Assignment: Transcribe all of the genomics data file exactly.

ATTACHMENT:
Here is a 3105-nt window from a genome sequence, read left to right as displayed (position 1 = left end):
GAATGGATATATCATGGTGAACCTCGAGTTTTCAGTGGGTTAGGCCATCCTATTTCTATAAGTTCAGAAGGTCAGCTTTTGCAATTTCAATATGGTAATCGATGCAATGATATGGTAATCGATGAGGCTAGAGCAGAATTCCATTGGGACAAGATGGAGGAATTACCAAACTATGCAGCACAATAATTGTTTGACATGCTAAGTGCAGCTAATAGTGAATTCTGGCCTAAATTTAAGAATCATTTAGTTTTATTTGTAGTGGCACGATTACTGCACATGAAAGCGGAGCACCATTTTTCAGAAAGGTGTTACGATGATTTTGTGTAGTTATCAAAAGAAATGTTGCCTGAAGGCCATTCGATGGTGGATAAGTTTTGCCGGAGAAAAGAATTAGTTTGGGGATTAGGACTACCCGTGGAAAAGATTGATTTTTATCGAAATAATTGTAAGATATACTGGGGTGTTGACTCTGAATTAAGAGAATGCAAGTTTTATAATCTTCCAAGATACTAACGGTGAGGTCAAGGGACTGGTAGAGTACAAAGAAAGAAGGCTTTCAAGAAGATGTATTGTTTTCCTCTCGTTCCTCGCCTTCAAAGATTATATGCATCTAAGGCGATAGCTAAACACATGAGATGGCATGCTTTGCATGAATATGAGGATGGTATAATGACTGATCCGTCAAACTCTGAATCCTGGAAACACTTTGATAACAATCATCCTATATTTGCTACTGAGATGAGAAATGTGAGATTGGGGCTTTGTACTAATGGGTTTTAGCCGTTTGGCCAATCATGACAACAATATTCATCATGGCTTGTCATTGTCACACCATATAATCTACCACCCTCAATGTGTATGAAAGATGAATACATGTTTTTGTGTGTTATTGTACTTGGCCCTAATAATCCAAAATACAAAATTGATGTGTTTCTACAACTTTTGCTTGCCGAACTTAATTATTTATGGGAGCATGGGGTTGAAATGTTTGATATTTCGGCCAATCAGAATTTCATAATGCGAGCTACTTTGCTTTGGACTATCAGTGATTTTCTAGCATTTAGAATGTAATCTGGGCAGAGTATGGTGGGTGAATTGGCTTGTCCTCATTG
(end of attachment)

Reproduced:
Here is a 3105-nt window from a genome sequence, read left to right as displayed (position 1 = left end):
GAATGGATATATCATGGTGAACCTCGAGTTTTCAGTGGGTTAGGCCATCCTATTTCTATAAGTTCAGAAGGTCAGCTTTTGCAATTTCAATATGGTAATCGATGCAATGATATGGTAATCGATGAGGCTAGAGCAGAATTCCATTGGGACAAGATGGAGGAATTACCAAACTATGCAGCACAATAATTGTTTGACATGCTAAGTGCAGCTAATAGTGAATTCTGGCCTAAATTTAAGAATCATTTAGTTTTATTTGTAGTGGCACGATTACTGCACATGAAAGCGGAGCACCATTTTTCAGAAAGGTGTTACGATGATTTTGTGTAGTTATCAAAAGAAATGTTGCCTGAAGGCCATTCGATGGTGGATAAGTTTTGCCGGAGAAAAGAATTAGTTTGGGGATTAGGACTACCCGTGGAAAAGATTGATTTTTATCGAAATAATTGTAAGATATACTGGGGTGTTGACTCTGAATTAAGAGAATGCAAGTTTTATAATCTTCCAAGATACTAACGGTGAGGTCAAGGGACTGGTAGAGTACAAAGAAAGAAGGCTTTCAAGAAGATGTATTGTTTTCCTCTCGTTCCTCGCCTTCAAAGATTATATGCATCTAAGGCGATAGCTAAACACATGAGATGGCATGCTTTGCATGAATATGAGGATGGTATAATGACTGATCCGTCAAACTCTGAATCCTGGAAACACTTTGATAACAATCATCCTATATTTGCTACTGAGATGAGAAATGTGAGATTGGGGCTTTGTACTAATGGGTTTTAGCCGTTTGGCCAATCATGACAACAATATTCATCATGGCTTGTCATTGTCACACCATATAATCTACCACCCTCAATGTGTATGAAAGATGAATACATGTTTTTGTGTGTTATTGTACTTGGCCCTAATAATCCAAAATACAAAATTGATGTGTTTCTACAACTTTTGCTTGCCGAACTTAATTATTTATGGGAGCATGGGGTTGAAATGTTTGATATTTCGGCCAATCAGAATTTCATAATGCGAGCTACTTTGCTTTGGACTATCAGTGATTTTCTAGCATTTAGAATGTAATCTGGGCAGAGTATGGTGGGTGAATTGGCTTGTCCTCATTG